RNA Moves a Memory From One Snail to Another

RNA Moves a Memory From One Snail to Another

RNA Moves a Memory From One Snail to Another

When the RNA was inserted into snails that had not undergone this process, they behaved just as if they had been sensitised.

Scientists have been able to transfer a memory from one snail to another, providing a tantalising clue to the answer of one of most vexing questions in biology - how are memories stored?

For decades, researchers have tried to pinpoint how, when, and where memories form.

The traditional view among neuroscientists is that memories are stored in our brain's synapses-the junctions between neurons, or nerve cells. Experiments in the 1960s, however, suggested RNA could play a role in making memories, though the work was largely written off as irreproducible.

"It's as though we transferred the memory", said the study's senior author, David Glanzman, from the University of California, Los Angeles.

David Glanzman tested the possibility that RNA from a trained California sea hare (Aplysia californica) can be used to create an engram - the elusive substrate of memory - in an untrained animal of the same species.

Previous studies point out that, after amnesia, long-term memory can be restored by using a priming component.

"It was completely arbitrary which synaptic connections got erased", Glanzman says. Scientists believe that in the future their method can be a tool to restore the memory of people with Alzheimer's disease.

The experiment also has quite major implications for our understanding of where our memories are stored.

The slugs have simple central nervous systems and large nerve cells that make experimental manipulation easier. Animals have developed a protective reflex, expressed in the contraction of the muscles during 50 seconds in subsequent contacts with the electrodes.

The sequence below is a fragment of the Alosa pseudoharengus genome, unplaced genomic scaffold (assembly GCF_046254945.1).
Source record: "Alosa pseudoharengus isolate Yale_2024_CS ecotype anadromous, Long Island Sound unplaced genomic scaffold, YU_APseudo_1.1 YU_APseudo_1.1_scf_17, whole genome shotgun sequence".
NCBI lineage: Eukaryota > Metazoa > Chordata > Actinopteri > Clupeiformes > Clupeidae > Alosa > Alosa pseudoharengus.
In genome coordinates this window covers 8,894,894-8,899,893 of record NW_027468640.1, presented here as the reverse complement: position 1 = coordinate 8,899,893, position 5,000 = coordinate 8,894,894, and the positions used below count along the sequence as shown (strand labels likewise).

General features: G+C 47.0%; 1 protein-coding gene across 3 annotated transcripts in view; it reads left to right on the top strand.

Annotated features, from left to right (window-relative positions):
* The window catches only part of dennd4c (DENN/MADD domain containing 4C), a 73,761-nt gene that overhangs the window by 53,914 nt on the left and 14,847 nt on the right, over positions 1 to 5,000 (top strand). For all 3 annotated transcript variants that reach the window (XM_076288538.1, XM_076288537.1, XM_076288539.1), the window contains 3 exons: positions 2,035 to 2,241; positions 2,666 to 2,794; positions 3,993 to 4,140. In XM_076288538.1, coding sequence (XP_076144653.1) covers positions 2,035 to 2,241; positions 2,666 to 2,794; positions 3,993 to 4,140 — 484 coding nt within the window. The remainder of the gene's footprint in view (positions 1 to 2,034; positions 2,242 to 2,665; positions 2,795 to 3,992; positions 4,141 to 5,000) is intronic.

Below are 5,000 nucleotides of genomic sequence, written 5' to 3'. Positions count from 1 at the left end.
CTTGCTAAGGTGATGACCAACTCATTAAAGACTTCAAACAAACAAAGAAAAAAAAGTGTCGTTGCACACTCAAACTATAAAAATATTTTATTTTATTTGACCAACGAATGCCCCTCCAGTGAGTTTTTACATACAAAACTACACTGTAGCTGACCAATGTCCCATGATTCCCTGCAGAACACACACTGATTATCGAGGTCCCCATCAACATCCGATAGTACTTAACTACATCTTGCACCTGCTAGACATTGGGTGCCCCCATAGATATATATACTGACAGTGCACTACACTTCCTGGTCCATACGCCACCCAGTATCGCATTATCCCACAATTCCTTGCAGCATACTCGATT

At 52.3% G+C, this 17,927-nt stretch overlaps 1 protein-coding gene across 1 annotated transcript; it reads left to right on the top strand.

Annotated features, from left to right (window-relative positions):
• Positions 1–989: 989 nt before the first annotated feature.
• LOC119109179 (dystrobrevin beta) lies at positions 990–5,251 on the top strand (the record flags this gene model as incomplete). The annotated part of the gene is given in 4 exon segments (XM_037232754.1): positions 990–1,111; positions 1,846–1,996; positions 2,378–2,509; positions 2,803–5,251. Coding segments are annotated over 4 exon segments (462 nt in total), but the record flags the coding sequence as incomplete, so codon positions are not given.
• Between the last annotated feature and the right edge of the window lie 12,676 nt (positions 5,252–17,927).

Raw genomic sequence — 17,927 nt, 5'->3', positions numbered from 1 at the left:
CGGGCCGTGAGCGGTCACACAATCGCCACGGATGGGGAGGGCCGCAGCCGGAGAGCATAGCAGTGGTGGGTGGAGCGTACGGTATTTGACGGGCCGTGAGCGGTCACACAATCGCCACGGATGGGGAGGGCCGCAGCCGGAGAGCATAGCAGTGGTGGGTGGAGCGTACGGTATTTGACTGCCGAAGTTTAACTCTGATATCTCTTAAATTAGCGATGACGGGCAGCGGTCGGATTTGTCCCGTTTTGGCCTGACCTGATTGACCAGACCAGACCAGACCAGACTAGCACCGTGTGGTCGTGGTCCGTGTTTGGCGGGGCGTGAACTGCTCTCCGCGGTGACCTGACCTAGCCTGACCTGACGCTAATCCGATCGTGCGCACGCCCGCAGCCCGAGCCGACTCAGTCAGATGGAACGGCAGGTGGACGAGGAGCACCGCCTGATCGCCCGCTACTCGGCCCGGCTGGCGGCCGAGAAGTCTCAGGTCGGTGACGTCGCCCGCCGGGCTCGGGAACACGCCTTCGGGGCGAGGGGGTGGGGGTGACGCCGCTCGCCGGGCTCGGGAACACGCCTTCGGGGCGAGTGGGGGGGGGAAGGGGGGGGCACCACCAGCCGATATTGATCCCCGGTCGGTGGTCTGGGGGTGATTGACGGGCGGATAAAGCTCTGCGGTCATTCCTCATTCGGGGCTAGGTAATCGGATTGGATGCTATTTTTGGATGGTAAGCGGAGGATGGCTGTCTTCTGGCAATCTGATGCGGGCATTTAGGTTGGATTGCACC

When touched lightly on the siphon, the neurons fire, retract the tissue, and contract the gill within the body cavity for a few seconds to protect it against attack. As for the snails, the team trained then beforehand to develop a defensive reaction to this procedure.

This idea is probably going to strike most of my colleagues as extremely improbable.

All seven of the snails that received the new RNA then went on to hide in their shells for an average of 40 seconds when the scientists came knocking, according to a paper published today in the journal eNeuro.

DNA methylation appeared to be essential for the transfer of the memory among snails.

Scientists extracted RNA from the nervous systems of the snails that received the shocks and injected it into a small number of marine snails that had not been sensitised in this way. When Glanzman repeated the experiment with RNA from sea snails that had been hooked up to wires but not shocked, the reflex behaviour did not transfer. Zapping the culture with a bit of current excited the sensory neurons much more than neurons treated with RNA from nonshocked snails.

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